Sources told TNN that elected office holders in this category are now running from pillar to post to get the tickets during the party primaries. Getting the tickets from their existing political parties is said to be Plan A. And if this failed, they will settle for Plan B, which is to quickly move to another political party to realize their ambition just as was the case in 2015 when most political office seekers who were denied tickets in their parties in what was described as lack of internal democracy, jumped ship. The aspirants contested on new party platforms but lost.
TNN further gathered that zoning may play a crucial role in the selection of candidates for some of the political offices such as state House of Assembly, National Assembly and governorship seat in both PDP and APC. Some party stakeholders are insisting on maintaining the status quo, while others are determined to upset the apple cart in their belief that justice will be better served if other sections of the state take a shot at any of the political offices in contention.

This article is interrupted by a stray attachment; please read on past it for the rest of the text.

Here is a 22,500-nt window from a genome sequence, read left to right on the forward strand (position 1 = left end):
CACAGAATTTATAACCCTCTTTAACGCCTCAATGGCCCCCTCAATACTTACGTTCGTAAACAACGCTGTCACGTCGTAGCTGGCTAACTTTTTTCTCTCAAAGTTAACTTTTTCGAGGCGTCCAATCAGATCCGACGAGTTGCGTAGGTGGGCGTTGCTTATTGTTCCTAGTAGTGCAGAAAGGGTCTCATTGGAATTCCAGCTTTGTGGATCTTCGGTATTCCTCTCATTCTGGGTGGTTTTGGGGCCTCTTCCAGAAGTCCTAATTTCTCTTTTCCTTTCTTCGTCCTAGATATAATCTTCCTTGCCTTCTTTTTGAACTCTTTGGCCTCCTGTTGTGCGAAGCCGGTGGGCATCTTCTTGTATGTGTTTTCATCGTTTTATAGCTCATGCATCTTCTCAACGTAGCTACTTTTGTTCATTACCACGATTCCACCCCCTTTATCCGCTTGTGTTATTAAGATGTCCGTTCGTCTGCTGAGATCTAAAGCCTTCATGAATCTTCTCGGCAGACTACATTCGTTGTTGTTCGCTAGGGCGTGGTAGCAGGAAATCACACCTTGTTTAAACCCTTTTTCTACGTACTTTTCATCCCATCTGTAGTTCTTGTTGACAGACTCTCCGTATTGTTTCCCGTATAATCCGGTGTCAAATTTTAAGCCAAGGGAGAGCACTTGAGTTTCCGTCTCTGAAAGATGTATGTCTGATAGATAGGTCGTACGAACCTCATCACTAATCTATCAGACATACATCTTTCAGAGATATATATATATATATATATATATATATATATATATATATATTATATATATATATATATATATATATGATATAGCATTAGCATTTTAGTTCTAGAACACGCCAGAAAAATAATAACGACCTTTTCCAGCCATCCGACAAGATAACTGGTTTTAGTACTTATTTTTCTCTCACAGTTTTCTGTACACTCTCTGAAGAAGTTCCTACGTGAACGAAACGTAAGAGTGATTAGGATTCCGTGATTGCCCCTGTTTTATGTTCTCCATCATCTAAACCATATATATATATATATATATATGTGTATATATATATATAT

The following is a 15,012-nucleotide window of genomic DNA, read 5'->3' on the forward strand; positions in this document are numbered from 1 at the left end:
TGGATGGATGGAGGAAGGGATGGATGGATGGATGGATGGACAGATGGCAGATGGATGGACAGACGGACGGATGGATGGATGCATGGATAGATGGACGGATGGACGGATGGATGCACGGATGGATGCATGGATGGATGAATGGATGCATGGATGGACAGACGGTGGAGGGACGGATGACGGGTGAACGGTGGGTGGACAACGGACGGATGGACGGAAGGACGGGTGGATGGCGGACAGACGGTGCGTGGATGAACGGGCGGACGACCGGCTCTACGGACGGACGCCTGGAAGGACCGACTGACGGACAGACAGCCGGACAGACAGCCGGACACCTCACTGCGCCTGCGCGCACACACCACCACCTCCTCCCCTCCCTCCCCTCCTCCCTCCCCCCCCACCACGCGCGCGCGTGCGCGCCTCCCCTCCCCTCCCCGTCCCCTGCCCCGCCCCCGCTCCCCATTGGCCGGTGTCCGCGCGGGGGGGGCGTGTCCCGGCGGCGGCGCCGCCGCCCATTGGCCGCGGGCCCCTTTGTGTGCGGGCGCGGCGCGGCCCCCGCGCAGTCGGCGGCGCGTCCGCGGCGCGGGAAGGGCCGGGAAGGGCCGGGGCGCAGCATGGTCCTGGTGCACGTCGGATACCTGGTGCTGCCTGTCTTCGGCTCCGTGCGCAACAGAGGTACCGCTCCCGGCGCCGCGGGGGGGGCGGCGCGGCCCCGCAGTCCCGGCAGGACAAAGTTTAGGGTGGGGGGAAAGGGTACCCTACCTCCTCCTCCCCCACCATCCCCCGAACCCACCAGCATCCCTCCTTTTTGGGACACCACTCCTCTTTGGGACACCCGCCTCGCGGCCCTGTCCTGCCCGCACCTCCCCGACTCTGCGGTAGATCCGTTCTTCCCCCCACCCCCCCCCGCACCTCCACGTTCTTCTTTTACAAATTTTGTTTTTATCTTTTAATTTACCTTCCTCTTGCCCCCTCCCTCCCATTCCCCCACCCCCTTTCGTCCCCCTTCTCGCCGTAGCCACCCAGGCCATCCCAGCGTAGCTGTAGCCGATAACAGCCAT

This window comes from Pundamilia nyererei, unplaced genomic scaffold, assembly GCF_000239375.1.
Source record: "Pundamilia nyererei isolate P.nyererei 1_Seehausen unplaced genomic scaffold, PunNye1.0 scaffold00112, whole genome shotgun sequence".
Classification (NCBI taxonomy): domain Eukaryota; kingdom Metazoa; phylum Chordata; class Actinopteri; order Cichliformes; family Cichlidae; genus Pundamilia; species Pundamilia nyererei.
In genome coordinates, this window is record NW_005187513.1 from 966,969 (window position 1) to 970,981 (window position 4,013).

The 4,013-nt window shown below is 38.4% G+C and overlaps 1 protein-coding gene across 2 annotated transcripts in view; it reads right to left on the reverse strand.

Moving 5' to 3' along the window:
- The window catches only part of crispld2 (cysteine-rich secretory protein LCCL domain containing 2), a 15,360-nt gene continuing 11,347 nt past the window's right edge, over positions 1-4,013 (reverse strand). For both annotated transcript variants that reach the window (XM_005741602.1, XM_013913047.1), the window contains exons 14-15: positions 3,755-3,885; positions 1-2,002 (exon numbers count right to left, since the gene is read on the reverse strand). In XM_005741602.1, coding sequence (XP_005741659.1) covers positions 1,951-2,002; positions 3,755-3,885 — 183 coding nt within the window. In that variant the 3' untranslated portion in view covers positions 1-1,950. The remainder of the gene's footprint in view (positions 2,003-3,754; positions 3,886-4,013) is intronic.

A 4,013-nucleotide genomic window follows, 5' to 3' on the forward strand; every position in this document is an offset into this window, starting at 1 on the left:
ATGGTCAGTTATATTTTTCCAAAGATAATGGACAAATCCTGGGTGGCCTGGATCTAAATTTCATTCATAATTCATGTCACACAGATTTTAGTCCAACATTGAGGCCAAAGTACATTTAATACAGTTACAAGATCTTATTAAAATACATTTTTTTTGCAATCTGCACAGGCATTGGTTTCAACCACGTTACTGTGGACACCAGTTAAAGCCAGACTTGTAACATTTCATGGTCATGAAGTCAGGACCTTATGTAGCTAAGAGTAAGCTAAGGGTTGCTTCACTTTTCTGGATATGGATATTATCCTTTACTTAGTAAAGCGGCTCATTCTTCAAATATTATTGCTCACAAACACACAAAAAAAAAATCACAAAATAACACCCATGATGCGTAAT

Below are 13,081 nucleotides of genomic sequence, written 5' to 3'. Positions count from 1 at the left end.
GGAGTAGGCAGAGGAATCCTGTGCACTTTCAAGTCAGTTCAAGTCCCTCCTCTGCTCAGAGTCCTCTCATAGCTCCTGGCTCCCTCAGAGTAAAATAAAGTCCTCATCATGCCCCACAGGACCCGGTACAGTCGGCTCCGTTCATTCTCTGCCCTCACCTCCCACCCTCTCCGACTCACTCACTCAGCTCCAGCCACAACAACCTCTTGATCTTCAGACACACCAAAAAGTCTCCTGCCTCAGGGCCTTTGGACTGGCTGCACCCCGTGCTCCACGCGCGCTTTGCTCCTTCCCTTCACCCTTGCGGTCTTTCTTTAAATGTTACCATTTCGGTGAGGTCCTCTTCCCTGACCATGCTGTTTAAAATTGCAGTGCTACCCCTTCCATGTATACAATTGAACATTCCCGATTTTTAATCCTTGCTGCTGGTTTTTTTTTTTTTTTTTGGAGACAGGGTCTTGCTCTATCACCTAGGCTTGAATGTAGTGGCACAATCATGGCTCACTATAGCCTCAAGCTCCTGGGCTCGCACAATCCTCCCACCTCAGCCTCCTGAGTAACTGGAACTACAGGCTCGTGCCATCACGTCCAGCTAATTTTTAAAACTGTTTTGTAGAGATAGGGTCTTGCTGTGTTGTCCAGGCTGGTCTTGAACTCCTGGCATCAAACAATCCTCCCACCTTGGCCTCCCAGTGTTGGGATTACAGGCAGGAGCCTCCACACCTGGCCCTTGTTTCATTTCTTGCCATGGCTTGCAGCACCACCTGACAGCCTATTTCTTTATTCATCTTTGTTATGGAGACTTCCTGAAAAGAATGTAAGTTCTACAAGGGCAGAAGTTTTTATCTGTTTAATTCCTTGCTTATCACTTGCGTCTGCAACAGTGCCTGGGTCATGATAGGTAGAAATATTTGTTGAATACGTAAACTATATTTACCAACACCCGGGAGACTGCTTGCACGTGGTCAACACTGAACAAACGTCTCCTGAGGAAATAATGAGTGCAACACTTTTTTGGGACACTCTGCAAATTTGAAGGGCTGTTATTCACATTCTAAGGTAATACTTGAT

Recently, key stakeholders and youths under the auspices of Cross River Northern Senatorial District Consultative Forum insisted on retaining the governorship position currently occupied by someone from the zone in 2019. They want the area to complete its second term in office in line with the zoning arrangement which has been in place since 1999. The south and central zones had served two terms each in previous years. Gen. Anthony Ukpo (retd ), former military administrator of the old Rivers State is the leader of the group which is a non-partisan assembly of elders, opinion leaders and youths in five local government areas of Ogoja, Yala, Bekwara, Obudu and Obanliku.
The group, after wide consultations and considerable deliberations, concluded in a communiqué that the existing zoning structure should remain, without necessarily backing any candidate in the zone and that whoever emerges as governor from the zone should keep to the time-honoured zoning arrangement by staying in office for only four years, notwithstanding the constitutional term limits or provisions and party position and by 2023, the governorship of the state will commence with a new rotation, with the south taking another shot.